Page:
An anti-corruption wave is sweeping Latin America. Last week, former Panamanian president Ricardo Martinelli stopped fighting extradition from the United States back to Panama, where he faces several criminal charges, including corruption. But that’s just the most recent example.
This anti-corruption wave is new in the region. It comes after more than a decade and a half — 2000-2016 — in which Latin American corruption was widespread and steady. My research finds that the reason is clear: Executives weren’t being checked by the legislative and judicial branches. In the past months, those branches have stepped up and begun to do their jobs, after citizens commenced to demand accountability in face of major corruption scandals. That could change the region.
Here’s what happened in 2018 alone
Let’s start in Central America, particularly Guatemala, where the United Nations-backed International Commission Against Impunity in Guatemala (CICIG) formed, in conjunction with the country’s former attorney general Thelma Aldana, an impressive anti-corruption task force. Guatemalan President Jimmy Morales is in open conflict with CICIG. Former Guatemalan president Otto Pérez Molina and his vice president, Roxana Baldetti, are being tried for a multimillionaire corruption case. Pérez Molina resigned from the presidency in 2015, just after the legislature took away his presidential immunity.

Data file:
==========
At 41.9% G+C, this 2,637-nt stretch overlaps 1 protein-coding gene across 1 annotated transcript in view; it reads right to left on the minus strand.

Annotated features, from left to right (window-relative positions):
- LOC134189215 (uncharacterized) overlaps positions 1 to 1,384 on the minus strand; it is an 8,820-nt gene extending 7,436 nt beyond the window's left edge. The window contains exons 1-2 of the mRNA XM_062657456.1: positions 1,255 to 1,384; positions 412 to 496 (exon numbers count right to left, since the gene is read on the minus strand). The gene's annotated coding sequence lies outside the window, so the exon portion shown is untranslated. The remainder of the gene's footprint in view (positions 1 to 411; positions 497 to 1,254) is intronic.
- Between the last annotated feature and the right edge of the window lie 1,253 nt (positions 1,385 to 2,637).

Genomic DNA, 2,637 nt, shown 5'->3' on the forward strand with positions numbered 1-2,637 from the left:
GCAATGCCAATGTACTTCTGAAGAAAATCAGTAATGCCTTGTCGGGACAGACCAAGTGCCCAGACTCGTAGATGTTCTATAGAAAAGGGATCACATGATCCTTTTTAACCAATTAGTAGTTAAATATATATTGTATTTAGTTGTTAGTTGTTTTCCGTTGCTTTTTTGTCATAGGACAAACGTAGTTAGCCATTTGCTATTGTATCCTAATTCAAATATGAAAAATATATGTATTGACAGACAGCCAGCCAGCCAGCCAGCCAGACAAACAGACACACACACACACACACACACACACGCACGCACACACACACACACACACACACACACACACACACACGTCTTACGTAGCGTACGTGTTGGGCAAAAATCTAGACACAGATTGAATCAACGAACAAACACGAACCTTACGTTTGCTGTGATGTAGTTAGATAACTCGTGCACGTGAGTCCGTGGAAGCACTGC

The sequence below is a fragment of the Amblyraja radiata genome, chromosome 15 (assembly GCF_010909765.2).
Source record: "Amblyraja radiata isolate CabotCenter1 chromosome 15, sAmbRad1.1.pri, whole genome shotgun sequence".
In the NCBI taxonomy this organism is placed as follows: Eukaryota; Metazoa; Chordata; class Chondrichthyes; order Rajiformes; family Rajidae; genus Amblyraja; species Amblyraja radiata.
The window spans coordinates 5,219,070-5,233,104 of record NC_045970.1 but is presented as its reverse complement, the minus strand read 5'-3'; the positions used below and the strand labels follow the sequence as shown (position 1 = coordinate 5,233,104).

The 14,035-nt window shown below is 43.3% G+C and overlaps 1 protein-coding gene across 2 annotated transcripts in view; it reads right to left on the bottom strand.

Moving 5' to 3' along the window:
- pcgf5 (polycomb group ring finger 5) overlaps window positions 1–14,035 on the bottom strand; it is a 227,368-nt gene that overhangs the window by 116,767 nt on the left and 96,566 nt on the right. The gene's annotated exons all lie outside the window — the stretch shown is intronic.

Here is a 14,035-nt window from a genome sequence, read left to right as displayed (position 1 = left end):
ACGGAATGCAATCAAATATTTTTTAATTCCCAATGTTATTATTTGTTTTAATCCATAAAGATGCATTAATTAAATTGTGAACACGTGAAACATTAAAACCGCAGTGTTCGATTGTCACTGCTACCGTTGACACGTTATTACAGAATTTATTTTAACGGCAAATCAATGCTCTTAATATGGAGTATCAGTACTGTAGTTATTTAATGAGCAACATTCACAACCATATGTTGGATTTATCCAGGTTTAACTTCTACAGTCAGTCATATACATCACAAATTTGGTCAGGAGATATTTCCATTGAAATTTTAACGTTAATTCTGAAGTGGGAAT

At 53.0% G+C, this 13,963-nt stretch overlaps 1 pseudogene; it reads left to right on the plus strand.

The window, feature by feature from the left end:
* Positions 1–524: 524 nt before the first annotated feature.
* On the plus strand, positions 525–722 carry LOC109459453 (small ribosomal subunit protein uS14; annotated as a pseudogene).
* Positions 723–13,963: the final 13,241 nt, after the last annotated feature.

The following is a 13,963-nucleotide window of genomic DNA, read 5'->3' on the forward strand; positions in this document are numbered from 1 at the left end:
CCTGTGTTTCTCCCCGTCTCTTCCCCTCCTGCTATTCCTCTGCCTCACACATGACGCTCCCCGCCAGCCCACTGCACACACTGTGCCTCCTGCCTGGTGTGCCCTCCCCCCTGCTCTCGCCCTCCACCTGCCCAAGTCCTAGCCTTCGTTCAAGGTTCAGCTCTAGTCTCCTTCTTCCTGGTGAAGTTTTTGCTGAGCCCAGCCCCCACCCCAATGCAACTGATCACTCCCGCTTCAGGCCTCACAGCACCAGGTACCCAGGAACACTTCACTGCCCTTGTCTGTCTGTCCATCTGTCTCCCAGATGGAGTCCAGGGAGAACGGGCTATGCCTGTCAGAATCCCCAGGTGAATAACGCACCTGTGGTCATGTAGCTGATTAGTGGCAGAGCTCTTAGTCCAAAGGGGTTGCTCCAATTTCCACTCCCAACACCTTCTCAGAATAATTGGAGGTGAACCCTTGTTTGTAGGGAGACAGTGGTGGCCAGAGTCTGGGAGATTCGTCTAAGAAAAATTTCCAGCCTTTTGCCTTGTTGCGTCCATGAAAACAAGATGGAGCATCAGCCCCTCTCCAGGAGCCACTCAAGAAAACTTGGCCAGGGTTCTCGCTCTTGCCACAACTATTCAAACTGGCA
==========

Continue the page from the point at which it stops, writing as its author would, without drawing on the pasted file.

Meanwhile, in Guatemala’s eastern neighbor El Salvador, former president Elías Antonio Saca is also being tried for corruption and money laundering.
Next, let’s look at South America. In Brazil, former president Luiz Inácio “Lula” da Silva last month went to jail on corruption charges. Lula is the most prominent of many Brazilian politicians jailed as a result of the Lava Jato (“car wash”) corruption investigation. Some of these politicians were previously punished by the legislative branch.
In Peru, former president Pedro Pablo Kuczynski resigned after corruption allegations and serious pressures from Congress. Former president Ollanta Humala and his wife, Nadine Heredia, are being investigated for corruption.
In Argentina, formerly powerful Minister of Federal Planning, Public Infrastructure, and Services Julio de Vido is now in jail, also facing corruption charges.
Here’s how I did my research
Varieties of Democracy is a data set charting more than 450 indicators of democracy. The indicator ratings are based on surveys that are sent to and filled out by 3,000 country experts, primarily academics. According to this data, between 2000 and 2016 the region saw almost no changes in corruption charges. The Political Corruption Index showed a flat line from the beginning of the century until recently.
Why was the control of corruption stuck in Latin America? Usually, it is very difficult to explain an outcome that remains stable. However, although corruption did not vary in the region as a whole, it did vary from year to year within the countries. I developed linear models to explain these country-level changes, testing four possible explanations: economic liberalization; electoral democratization; legislative constraints on the executive; and judicial constraints on the executive.